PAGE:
Monthly Archives: March 2012

Inside the Box

I ordered a globe for Ellie. We made sneaky boxes for the cats with the packaging.

sneaky box

Big hit.

Speaking of boxes, I’ve put together three destash boxes.

Just like that, my table is cluttered again.

At first I thought I’d send them off for the price of shipping to whoever wanted them, but this morning I found out that my town’s no-kill shelter is full to the brim. I’m going to use the de-stash as a little bit of a fundraiser. Each box has around $100 worth of yarn in it. So. I’m selling each box for $30: $15 for shipping (large flat rate boxes) and $15 for the North Baldwin Animal Shelter. I’ll match each of the $15 Shelter Donations. When all the boxes are sold, that’ll be $90 for the critters.

I’m not going to tell you specifically what is in each box, where’s the fun in that? Not everything has its label and a few skeins are wound into balls. Everything has been stored in my smoke-free but cat friendly home (the yarn was not stored with or near any cats).

Sock Box: has enough yarn for at least 13 pairs of socks. All the yarn is wool or wool blend. There is self-striping, nearly solid, some well-known brands, some fancy brands, most (if not all) is superwash. SOLD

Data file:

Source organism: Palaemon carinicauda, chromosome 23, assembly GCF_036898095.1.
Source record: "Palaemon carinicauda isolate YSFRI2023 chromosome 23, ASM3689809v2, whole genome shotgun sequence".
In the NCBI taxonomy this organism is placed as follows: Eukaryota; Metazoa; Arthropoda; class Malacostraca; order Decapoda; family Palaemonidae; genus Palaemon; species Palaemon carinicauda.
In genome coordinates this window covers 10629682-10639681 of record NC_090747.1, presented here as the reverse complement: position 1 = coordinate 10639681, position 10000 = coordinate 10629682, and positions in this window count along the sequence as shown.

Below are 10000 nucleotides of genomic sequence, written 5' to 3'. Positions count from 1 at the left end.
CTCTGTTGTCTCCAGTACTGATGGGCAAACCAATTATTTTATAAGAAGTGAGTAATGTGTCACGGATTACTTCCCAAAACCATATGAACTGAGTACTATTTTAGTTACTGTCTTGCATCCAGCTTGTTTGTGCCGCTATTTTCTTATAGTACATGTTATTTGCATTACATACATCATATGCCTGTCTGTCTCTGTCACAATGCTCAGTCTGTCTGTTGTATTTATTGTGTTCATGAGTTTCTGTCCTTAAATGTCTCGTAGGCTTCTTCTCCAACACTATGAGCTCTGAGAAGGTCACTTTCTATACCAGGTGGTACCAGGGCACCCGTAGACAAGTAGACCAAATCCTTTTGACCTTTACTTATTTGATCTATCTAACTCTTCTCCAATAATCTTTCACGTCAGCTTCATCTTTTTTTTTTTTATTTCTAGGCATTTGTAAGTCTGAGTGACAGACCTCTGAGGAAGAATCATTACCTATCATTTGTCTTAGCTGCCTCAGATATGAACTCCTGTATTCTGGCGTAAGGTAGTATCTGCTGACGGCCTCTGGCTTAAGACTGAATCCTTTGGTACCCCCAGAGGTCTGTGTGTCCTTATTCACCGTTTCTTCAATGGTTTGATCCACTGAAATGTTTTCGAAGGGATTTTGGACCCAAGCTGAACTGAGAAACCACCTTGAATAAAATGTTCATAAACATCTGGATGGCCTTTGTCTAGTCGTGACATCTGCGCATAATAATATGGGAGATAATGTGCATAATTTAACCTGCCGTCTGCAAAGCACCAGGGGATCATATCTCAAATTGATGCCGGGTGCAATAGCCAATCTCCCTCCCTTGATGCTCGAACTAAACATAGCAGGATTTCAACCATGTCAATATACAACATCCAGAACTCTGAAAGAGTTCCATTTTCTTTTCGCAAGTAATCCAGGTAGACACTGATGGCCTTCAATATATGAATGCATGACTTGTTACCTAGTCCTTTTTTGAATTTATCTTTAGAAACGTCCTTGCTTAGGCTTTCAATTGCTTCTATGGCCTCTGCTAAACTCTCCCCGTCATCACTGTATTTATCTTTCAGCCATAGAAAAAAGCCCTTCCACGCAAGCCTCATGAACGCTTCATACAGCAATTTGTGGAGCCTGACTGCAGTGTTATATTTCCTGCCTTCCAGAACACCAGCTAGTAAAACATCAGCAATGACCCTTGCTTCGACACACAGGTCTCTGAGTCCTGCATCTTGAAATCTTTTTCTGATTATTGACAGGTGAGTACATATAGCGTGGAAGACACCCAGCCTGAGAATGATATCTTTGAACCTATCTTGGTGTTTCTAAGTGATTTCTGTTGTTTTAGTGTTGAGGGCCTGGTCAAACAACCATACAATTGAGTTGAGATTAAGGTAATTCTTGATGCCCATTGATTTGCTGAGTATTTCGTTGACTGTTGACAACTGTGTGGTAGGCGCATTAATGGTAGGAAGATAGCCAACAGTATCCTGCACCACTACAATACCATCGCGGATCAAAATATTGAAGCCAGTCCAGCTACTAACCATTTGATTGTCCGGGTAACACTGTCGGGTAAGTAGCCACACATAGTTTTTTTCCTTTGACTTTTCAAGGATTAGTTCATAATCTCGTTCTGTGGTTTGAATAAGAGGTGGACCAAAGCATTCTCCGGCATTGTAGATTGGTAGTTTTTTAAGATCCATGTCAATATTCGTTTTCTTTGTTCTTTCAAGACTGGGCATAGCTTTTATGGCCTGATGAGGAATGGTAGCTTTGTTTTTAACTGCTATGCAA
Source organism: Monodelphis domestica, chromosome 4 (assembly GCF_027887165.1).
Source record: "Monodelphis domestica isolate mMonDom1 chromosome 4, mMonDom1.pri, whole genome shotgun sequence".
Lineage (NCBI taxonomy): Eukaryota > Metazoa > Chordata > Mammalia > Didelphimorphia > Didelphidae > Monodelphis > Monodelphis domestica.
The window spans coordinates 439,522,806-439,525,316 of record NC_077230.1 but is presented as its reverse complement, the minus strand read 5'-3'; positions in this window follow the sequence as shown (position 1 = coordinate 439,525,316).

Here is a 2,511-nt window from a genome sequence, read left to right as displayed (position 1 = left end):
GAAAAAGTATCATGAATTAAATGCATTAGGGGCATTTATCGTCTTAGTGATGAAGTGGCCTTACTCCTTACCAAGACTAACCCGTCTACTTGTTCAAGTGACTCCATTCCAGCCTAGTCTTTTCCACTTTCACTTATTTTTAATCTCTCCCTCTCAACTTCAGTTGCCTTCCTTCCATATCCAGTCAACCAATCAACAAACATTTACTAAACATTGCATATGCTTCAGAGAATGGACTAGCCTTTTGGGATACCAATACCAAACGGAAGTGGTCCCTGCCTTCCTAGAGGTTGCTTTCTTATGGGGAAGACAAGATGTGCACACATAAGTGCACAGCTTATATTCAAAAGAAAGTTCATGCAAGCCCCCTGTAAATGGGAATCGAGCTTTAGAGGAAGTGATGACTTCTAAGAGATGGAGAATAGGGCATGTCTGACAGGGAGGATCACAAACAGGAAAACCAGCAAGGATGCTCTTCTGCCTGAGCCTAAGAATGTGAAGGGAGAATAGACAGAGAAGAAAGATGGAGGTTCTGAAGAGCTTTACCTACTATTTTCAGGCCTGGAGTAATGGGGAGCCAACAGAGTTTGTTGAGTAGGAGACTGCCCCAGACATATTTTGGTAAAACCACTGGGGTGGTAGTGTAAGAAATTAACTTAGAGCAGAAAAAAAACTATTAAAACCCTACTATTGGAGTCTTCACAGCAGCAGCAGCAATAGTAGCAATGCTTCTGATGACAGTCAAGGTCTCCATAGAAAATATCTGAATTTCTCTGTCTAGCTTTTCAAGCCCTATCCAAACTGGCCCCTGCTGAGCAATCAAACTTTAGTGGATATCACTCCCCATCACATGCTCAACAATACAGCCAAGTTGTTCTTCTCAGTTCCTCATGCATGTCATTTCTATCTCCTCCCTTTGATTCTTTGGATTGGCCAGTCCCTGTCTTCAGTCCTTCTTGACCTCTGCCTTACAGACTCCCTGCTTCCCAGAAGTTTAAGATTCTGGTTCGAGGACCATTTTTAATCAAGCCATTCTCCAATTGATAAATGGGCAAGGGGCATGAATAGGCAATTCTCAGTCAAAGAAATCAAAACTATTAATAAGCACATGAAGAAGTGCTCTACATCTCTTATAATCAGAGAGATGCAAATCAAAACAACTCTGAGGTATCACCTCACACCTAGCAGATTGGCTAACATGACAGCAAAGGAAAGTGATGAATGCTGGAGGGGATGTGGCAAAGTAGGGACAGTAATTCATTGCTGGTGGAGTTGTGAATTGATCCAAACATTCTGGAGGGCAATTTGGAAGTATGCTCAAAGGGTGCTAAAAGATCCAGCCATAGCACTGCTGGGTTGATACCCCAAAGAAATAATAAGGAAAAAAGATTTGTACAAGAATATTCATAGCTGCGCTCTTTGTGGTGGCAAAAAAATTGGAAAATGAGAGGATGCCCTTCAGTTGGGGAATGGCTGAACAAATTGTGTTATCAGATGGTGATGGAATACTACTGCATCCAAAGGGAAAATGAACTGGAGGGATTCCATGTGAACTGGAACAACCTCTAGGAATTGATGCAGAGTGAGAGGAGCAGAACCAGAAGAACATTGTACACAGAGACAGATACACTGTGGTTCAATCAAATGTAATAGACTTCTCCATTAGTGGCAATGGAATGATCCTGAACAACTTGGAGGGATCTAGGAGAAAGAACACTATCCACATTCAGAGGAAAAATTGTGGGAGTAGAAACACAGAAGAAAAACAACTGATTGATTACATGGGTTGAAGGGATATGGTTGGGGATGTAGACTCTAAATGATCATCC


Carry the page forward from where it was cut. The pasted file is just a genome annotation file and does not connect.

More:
Wool and Company Box: there is all kinds of fun stuff including some Noro, baby alpaca, handspun and a skein or two of hand dyed worsted. It’s a fun mix if you’d like to try something new. There is no sock yarn in this box. SOLD

Creature-Free Box: There are some unusual fibers, well-known brands, sock yarn and enough Euroflax Linen to make the hand towels in Mason-Dixon Knitting. SOLD

Well, that was fast! Thank you all SO MUCH, I’ll get the boxes on their way tomorrow.

I very much sincerely hope that I made those buttons correctly. If I didn’t, I know all about how to issue a refund. **Edited to Add: I did NOT make those buttons correctly, but I was lucky enough to realize it before I had to make more than one refund. I’ll figure that out better before I try it again.**